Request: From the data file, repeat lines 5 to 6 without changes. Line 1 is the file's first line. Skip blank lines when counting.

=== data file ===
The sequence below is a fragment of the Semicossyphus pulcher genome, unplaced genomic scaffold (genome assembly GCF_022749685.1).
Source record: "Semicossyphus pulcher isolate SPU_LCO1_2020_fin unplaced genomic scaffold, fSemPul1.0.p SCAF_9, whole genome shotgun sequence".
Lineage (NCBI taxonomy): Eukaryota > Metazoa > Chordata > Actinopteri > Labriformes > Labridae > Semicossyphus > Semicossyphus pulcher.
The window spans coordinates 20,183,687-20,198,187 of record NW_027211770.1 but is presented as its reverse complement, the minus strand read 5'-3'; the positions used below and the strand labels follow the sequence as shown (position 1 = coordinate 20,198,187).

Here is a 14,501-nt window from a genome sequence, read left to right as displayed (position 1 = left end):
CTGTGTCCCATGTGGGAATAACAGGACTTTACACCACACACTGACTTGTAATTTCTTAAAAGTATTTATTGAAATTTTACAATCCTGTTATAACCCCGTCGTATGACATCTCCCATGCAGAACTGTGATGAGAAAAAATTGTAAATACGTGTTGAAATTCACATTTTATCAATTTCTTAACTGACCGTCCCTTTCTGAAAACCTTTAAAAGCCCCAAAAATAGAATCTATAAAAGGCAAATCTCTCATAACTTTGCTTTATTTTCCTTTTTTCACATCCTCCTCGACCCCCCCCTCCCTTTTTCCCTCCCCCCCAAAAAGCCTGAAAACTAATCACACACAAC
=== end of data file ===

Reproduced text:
Here is a 14,501-nt window from a genome sequence, read left to right as displayed (position 1 = left end):
CTGTGTCCCATGTGGGAATAACAGGACTTTACACCACACACTGACTTGTAATTTCTTAAAAGTATTTATTGAAATTTTACAATCCTGTTATAACCCCGTCGTATGACATCTCCCATGCAGAACTGTGATGAGAAAAAATTGTAAATACGTGTTGAAATTCACATTTTATCAATTTCTTAACTGACCGTCCCTTTCTGAAAACCTTTAAAAGCCCCAAAAATAGAATCTATAAAAGGCAAATCTCTCATAACTTTGCTTTATTTTCCTTTTTTCACATCCTCCTCGACCCCCCCCTCCCTTTTTCCCTCCCCCCCAAAAAGCCTGAAAACTAATCACACACAAC